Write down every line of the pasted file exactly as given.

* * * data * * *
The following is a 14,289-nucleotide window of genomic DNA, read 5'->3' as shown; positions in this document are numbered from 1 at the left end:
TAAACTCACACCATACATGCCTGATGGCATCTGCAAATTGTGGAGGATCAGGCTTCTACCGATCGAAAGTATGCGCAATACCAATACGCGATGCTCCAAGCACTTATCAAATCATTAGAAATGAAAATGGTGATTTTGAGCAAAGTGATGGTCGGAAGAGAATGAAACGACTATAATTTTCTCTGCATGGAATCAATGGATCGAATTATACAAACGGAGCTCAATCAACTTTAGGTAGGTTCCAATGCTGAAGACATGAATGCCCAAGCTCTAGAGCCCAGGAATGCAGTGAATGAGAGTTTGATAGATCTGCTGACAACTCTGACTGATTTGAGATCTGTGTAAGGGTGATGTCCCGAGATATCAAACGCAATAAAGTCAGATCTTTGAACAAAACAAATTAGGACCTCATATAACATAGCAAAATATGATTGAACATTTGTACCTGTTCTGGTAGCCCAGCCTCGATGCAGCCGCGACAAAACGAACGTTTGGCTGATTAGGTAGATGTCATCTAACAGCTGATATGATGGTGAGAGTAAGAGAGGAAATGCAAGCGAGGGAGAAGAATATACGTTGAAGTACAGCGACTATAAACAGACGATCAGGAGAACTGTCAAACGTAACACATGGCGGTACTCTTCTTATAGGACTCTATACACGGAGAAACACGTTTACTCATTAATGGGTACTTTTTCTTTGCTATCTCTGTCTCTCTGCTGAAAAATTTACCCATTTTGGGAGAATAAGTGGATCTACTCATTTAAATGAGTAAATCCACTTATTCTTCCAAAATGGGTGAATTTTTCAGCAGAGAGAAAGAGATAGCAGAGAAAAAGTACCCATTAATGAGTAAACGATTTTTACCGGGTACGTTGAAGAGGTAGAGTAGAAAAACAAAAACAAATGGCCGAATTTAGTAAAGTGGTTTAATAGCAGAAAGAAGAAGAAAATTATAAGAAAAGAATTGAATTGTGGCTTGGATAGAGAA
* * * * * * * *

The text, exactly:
The following is a 14,289-nucleotide window of genomic DNA, read 5'->3' as shown; positions in this document are numbered from 1 at the left end:
TAAACTCACACCATACATGCCTGATGGCATCTGCAAATTGTGGAGGATCAGGCTTCTACCGATCGAAAGTATGCGCAATACCAATACGCGATGCTCCAAGCACTTATCAAATCATTAGAAATGAAAATGGTGATTTTGAGCAAAGTGATGGTCGGAAGAGAATGAAACGACTATAATTTTCTCTGCATGGAATCAATGGATCGAATTATACAAACGGAGCTCAATCAACTTTAGGTAGGTTCCAATGCTGAAGACATGAATGCCCAAGCTCTAGAGCCCAGGAATGCAGTGAATGAGAGTTTGATAGATCTGCTGACAACTCTGACTGATTTGAGATCTGTGTAAGGGTGATGTCCCGAGATATCAAACGCAATAAAGTCAGATCTTTGAACAAAACAAATTAGGACCTCATATAACATAGCAAAATATGATTGAACATTTGTACCTGTTCTGGTAGCCCAGCCTCGATGCAGCCGCGACAAAACGAACGTTTGGCTGATTAGGTAGATGTCATCTAACAGCTGATATGATGGTGAGAGTAAGAGAGGAAATGCAAGCGAGGGAGAAGAATATACGTTGAAGTACAGCGACTATAAACAGACGATCAGGAGAACTGTCAAACGTAACACATGGCGGTACTCTTCTTATAGGACTCTATACACGGAGAAACACGTTTACTCATTAATGGGTACTTTTTCTTTGCTATCTCTGTCTCTCTGCTGAAAAATTTACCCATTTTGGGAGAATAAGTGGATCTACTCATTTAAATGAGTAAATCCACTTATTCTTCCAAAATGGGTGAATTTTTCAGCAGAGAGAAAGAGATAGCAGAGAAAAAGTACCCATTAATGAGTAAACGATTTTTACCGGGTACGTTGAAGAGGTAGAGTAGAAAAACAAAAACAAATGGCCGAATTTAGTAAAGTGGTTTAATAGCAGAAAGAAGAAGAAAATTATAAGAAAAGAATTGAATTGTGGCTTGGATAGAGAA